As for pro athletes, their jobs, even when they screw up, do not result in the death and dismemberment of American soldiers and Iraqi civilians. If Shaq wants to believe that God gives a rat’s ass about whether he sinks that foul shot, no biggie. If Bush believes that GOD wanted him to invade Iraq, biggie.

    I distrust a president who takes orders from God for the same reason I distrust a guy who takes orders from his dog.

    Incidentally, Fark just posted an interesting piece concerning the electromagnetic parts of the brain that result in religious belief (and epilepsy):

    http://www.techtv.com/secretstrangeandtrue/story/0,24330,3486241,00.html

    People are dying because Bush had an electric brain fart. Jeebus Christ on drugs.

  25. “Except, apparently, the guys we chose to put in Guantanamo.”

    Are we violating the Geneva Convention with our treatment of them?

  26. “I mean, Christ, CASTRO has criticized us for what we’ve done in Gitmo. When one of the most evil dictators in our hemisphere has legitimate reason to feel superior to us, you KNOW we’re fucking up.”

    Castro has NO legitimate reason to feel superior to anyone this side of Mao and Stalin.

    How many people here think that the Gitmo detainees would rather be disidents in Catro’s Cuba? How many think that the political prisoners in Cuba would rather be Gitmo prisoners?

  27. Well, transporting prisoners who are gagged and blindfolded is considered torture under the Geneva Convention.

    They were forcibly shaved, in violation of their religion and the aforementioned convention.

    They’re kept in open-air cages, exposed to the elements, though the GC requires prisoners to be housed according to the same standards as the captors.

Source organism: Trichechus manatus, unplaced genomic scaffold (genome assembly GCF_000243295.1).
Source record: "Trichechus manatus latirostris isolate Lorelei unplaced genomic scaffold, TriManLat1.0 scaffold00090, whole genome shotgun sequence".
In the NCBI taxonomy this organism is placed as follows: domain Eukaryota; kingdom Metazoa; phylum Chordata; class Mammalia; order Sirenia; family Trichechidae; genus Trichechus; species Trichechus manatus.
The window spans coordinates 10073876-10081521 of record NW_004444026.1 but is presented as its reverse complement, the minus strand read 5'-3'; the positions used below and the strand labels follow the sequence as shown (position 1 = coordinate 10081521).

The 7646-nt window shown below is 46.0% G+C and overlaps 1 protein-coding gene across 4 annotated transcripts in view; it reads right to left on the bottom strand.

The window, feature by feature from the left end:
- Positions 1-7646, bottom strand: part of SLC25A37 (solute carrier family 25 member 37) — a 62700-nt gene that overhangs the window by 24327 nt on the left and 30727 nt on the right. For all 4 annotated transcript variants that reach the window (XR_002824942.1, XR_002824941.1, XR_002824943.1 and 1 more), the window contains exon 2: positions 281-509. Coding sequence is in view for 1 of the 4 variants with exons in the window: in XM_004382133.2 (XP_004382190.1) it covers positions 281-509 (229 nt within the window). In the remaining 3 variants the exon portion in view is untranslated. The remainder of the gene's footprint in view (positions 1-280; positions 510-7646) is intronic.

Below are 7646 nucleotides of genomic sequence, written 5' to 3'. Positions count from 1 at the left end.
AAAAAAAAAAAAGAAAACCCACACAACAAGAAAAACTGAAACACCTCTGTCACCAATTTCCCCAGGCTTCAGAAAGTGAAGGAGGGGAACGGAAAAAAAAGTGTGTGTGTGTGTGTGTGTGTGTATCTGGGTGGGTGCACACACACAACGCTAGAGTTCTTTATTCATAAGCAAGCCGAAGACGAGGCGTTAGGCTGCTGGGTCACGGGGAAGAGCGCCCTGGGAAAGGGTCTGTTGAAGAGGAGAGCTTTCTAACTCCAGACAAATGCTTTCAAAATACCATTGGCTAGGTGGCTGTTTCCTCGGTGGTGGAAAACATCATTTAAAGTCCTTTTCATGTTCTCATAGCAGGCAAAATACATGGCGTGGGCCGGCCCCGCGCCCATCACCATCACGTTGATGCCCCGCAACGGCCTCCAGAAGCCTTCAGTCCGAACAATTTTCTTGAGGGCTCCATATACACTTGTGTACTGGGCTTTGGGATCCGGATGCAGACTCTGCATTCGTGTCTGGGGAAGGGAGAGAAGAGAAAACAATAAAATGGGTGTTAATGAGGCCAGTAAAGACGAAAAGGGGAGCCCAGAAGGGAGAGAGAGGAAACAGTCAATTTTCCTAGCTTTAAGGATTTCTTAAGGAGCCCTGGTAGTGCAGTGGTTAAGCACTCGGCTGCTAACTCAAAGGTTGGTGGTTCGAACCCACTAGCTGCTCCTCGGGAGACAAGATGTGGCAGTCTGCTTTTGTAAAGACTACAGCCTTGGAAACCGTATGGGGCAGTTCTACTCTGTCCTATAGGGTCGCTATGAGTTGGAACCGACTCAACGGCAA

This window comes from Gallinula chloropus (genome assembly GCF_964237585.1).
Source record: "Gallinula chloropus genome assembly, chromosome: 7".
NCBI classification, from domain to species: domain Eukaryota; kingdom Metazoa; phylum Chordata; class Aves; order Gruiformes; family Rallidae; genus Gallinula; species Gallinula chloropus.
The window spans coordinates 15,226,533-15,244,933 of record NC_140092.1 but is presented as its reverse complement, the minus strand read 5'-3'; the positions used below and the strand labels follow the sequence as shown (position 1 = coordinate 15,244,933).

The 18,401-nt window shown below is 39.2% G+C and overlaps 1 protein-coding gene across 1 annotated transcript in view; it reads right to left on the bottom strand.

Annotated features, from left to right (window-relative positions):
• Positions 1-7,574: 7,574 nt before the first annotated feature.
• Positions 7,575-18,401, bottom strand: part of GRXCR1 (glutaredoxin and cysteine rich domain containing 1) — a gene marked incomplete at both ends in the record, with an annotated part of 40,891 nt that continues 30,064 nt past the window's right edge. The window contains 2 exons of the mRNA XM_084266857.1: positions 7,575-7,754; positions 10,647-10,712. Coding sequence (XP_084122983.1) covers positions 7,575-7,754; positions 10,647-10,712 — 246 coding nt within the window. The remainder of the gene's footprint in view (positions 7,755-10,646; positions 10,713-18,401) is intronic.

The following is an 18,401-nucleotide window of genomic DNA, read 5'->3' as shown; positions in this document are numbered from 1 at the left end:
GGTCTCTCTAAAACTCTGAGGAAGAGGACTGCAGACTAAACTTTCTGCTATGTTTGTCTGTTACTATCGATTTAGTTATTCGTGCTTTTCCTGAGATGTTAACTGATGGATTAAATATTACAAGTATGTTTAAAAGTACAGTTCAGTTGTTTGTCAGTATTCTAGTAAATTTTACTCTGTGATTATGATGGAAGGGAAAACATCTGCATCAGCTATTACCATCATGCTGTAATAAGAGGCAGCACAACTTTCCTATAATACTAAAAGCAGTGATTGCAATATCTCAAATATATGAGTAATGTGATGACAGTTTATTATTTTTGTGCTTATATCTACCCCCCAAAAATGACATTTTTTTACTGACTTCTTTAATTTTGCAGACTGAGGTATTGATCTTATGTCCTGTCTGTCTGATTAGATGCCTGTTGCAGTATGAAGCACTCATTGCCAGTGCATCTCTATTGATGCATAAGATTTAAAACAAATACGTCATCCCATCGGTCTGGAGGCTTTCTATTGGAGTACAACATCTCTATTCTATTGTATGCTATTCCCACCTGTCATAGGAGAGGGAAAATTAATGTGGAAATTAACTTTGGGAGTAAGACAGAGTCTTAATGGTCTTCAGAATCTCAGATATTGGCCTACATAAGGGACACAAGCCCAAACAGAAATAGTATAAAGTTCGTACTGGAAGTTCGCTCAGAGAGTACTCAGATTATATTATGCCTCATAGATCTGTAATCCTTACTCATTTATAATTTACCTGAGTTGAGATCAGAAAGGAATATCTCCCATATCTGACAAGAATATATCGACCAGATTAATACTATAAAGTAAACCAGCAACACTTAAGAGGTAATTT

Their clothing and personal possessions were confiscated, in violation of the aforementioned convention.

    By the military’s own admission, they are being subjected to “soft torture” while interrogated. The GC forbids torture, and also states that POWs need not give more than name, rank and serial number.

    Do you need more evidence?

  28. “How many people here think that the Gitmo detainees would rather be disidents in Catro’s Cuba?”

    Well, Don, I’d ask them myself, but nobody, not even the Red Cross, is allowed to communicate with them, in violation of the Geneva Convention.

  29. “Actually, at least with regard to American POWs in Germany in WWII, the Germans honored for the most part their commitments under the Geneva Convention as it was promulgated at that time.”

    This is correct. The Geneva Convention probably helped some, but basically the Germans were going to treat American and other Western POWs well in any case.

    “But as I wrote earlier, much of this is beside the point; the conventions are not self-executing documents, and thus whether the courts can enforce is of some doubt.”

    Following the GC seems to reinforce good behavior when the opposing sides are inclined to follow the rules. When one side throws the rules out, the GC becomes pretty much irrelevent.

    A good contrast is WW2, and the Eastern and Western fronts.

  30. People here are arguing contradictory positions. If the people in Gtmo are POWs, they aren’t entitled to trials. POWs are simply held as prisoners until repatriated. POWs don’t get trials because their detention isn’t punitive; their detention serves to keep them from returning to the battlefield and killing you.

    If you want them to get trials, then it’s because in your view they’re NOT POWs; in that case, citing the Geneva Conventions wrt treatment of POWs makes no sense.

    .
    Jose Padilla is a separate case, and I do not defend the administration’s handling of him in any way.

  31. David-
    Whether they’re POWs or not, they need to be treated humanely. They are not, and sooner or later this will come back to haunt us.

  32. David,